2. McClernon FJ;Yancy WS;Eberstein JA;Atkins RC;Westman EC; “The Effects of a Low-Carbohydrate Ketogenic Diet and a Low-Fat Diet on Mood, Hunger, and Other Self-Reported Symptoms.” Obesity (Silver Spring, Md.), U.S. National Library of Medicine, pubmed.ncbi.nlm.nih.gov/17228046/.
  3. Foster GD;Wyatt HR;Hill JO;McGuckin BG;Brill C;Mohammed BS;Szapary PO;Rader DJ;Edman JS;Klein S; “A Randomized Trial of a Low-Carbohydrate Diet for Obesity.” The New England Journal of Medicine, U.S. National Library of Medicine, pubmed.ncbi.nlm.nih.gov/12761365/
Keto Diet

The Ketogenic Diet: Is it Right for You?

The ketogenic diet is all the rage right now. If you search #keto on Instagram, you’ll be rewarded with more than 8 million posts, showcasing everything from weight loss transformations to high-fat meals to supplements, like 7-Keto Lean.

But while this diet is gaining lots of popularity and momentum, it doesn’t necessarily mean that it’s the right diet for you. Now we’re not here to tell you what’s right or wrong. We’re actually big fans of figuring out the diet that works best for you with a little trial and error. We just want to arm you with all of the information you need to make an educated decision about the ketogenic diet.

Ketogenic Diet Basics

Put simply, the ketogenic diet is a very high fat, very low carbohydrate diet that also allows a moderate intake of protein.

Dr. Russell Wilder, a medical doctor at the Mayo Clinic, developed the ketogenic diet in 1924. He developed it as a treatment for seizures in epileptic patients who weren’t responding well to medications. Despite the diet’s success, it took a backseat to anti-seizure medications during the 1940s.

The Science Behind the Ketogenic Diet

Normally, when your body needs energy, it turns to glucose, a simple sugar that you get from the carbohydrates you eat. Although carbohydrates are your body’s preferred energy source, you can only store limited amounts of the simple sugar. In fact, the Epilepsy Foundation says that the stores of glucose in your liver run out in about 24 hours. If you don’t give your body more carbohydrates within this 24-hour time frame, your body turns to fat for energy.

The idea behind the ketogenic diet is to force your body into using this fat-burning process by drastically reducing the amount of carbohydrates you eat and getting the majority of your calories from fat.

The Details

The ketogenic diet consists primarily of foods that are high in fat, but also allows a moderate amount of protein. Although the best macronutrient ratio depends on you as an individual (and you’ll have to play around with it a little bit to figure out your sweet spot) fat generally supplies 70 to 90 percent of calories. High-fat foods allowed on the diet include butter, mayonnaise, avocado, heavy cream and oils, such as coconut and olive oil. Most of the remaining calories, or around 10 to 30 percent, come from protein.  The major protein sources include eggs, cheese, meat, fish, and poultry. Low-carbohydrate vegetables, like spinach, kale, and zucchini are also encouraged.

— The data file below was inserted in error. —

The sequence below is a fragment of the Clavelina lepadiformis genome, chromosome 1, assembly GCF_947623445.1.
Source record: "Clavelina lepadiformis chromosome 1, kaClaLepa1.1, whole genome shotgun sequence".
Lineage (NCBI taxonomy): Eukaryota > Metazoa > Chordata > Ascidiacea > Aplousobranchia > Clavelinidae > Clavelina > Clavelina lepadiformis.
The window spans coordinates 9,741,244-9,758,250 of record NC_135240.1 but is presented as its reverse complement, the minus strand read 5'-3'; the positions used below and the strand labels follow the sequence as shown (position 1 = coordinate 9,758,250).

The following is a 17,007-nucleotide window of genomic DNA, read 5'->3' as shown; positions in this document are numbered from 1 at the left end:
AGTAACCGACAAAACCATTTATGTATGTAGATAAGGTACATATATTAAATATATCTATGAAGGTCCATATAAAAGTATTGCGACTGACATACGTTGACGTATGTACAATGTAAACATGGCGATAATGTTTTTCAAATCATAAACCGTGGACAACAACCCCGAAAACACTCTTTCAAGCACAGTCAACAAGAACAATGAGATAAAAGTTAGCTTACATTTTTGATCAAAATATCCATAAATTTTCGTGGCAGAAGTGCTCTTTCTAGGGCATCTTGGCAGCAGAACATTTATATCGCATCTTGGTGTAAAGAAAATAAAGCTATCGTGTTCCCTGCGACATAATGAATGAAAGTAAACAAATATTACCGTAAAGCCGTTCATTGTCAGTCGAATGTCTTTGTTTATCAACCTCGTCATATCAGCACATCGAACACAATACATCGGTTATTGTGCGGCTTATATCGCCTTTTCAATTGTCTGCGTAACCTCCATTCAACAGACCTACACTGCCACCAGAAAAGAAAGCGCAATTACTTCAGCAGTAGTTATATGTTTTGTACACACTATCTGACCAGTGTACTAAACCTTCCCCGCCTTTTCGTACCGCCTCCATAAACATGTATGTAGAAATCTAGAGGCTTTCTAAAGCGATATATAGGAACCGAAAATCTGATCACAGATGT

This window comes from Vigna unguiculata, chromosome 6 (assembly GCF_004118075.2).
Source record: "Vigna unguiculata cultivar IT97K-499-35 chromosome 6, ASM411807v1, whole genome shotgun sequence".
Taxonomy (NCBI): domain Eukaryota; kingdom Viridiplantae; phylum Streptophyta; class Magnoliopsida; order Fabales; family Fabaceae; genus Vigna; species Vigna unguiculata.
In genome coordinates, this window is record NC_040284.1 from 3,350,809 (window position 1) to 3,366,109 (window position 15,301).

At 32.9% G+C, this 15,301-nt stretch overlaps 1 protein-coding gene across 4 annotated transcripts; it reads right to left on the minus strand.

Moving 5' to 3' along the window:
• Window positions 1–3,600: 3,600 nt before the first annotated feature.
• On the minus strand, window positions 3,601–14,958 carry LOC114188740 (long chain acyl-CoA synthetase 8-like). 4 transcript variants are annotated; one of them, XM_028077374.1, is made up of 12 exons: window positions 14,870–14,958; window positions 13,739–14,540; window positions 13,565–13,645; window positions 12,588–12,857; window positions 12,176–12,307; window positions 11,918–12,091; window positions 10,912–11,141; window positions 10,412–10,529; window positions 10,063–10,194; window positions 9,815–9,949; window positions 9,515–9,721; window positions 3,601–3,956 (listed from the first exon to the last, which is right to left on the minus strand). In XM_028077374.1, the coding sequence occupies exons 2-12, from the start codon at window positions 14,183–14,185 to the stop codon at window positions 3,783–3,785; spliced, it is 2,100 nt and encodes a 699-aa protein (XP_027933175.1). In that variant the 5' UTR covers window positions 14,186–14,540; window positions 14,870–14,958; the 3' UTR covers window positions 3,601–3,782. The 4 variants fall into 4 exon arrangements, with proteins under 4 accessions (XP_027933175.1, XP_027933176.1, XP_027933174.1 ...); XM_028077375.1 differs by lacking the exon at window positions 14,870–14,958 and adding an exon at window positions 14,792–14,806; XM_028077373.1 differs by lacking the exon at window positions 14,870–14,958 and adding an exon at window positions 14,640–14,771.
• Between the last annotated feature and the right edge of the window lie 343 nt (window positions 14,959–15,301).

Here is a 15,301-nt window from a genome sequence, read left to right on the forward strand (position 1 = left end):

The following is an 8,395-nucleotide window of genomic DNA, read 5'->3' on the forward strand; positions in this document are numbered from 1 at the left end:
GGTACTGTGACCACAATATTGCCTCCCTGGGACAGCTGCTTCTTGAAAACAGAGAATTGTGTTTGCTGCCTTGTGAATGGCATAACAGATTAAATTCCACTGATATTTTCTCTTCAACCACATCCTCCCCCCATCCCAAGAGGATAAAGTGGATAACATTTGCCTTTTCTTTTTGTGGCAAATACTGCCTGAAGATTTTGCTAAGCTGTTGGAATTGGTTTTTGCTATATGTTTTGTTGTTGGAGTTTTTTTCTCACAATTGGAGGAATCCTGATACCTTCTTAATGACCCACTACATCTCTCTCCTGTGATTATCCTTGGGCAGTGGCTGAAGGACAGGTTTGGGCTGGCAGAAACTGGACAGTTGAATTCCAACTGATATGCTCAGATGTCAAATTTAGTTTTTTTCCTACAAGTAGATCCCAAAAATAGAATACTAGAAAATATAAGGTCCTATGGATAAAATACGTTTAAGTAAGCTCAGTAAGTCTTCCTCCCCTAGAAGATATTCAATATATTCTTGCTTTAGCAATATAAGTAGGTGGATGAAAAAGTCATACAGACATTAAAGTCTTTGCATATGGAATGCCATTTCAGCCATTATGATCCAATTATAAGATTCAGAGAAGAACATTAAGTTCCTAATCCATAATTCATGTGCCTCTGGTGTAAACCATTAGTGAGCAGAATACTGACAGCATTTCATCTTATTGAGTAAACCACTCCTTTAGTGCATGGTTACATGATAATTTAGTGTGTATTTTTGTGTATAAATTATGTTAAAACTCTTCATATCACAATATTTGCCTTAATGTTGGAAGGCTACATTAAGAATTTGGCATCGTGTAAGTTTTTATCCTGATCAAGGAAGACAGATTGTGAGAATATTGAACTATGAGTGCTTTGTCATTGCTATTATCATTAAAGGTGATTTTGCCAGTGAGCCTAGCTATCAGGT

Optimizing Nutrition

Because the ketogenic diet restricts so many foods, the best way to ensure that you’re getting all the vitamins and minerals you need is to eat a wide variety of low-carbohydrate foods. Instead of eating the same meal of chicken and spinach every day, try to eat as many different foods as you can. Experiment with new types of vegetables and recipes.

Are you considering the ketogenic diet? Have you already tried it? What has your experience been? We want to know!


The Carbohydrate Manifesto: Are Carbohydrates Good For You?

In the 1990s, fat was the black sheep of the nutrition family. Once the early 2000s rolled around, fat was given some slack (although not too much) and the blame for all things evil was put on carbohydrates. Everyone jumped on the low-carbohydrate diet bandwagon and began to see some weight loss results, but along with these results also came a lot of lasting misunderstandings. Well we’re here to clear up those misconceptions and get down to the nitty gritty of what carbohydrates are and whether they should have a place in your diet.

What Exactly are Carbohydrates?

When people hear the word carbohydrates, they automatically have visions of bagels, muffins, and buttery toast dancing in their heads, but that’s not the full story. While it’s true that those foods contain a lot of carbohydrates, they’re not the only ones. Carbohydrates are also found in healthier options like fruits, vegetables, and dairy products. The term “carbohydrate” can actually encompass everything from refined sugar to applesauce to carrots.

Carbohydrates are one of three macronutrients that supply you with calories. On a chemical level, a carbohydrate is a unit of sugar. It can be a single sugar – called a monosaccharide; a double sugar – called a disaccharide; or a string of a bunch of sugars linked together – called a polysaccharide.

What Do Carbohydrates Do For You?

The major function of carbohydrates in the body is to provide you with energy. While it’s true that you can get energy from the other macronutrients – protein and fat – your brain and your muscles prefer to run on the glucose they get from carbohydrates.

Should You Eat Carbohydrates?

The short answer to this is yes. Carbohydrates are not the enemy. It’s the foods that seem to be the highest in carbohydrates that tend to contribute to weight gain; and that’s why carbohydrates themselves get a bad rap. What you want to do is avoid foods that pack a huge carbohydrate load without offering much else in terms of nutrition – like the aforementioned bagels, crackers, cookies, muffins, toast, and croissants.

Good Carbs Versus Bad Carbs

We don’t really like to assign foods into a “good carb” or “bad carb” category because a food is not just a carbohydrate. What you need to do is pay attention to the package you’re getting. Is your food full of carbohydrates and sugar, but contains little vitamins and minerals? Skip it. Is your food full of carbohydrates, like fiber, but also packs a wallop in the nutrition department – offering essential vitamins, minerals, and enzymes (like an apple, for instance)? Enjoy.

Carbohydrate-Rich Foods to Eat:

  • Fruits
  • Vegetables
  • Low-Fat Dairy Products
  • Whole grains, like oats and 100% whole wheat bread

Carbohydrate-Rich Foods to Avoid:

  • Desserts
  • Sugar (soda)
  • Refined grains like white bread (bagels and muffins fall into this category), white rice, and white pasta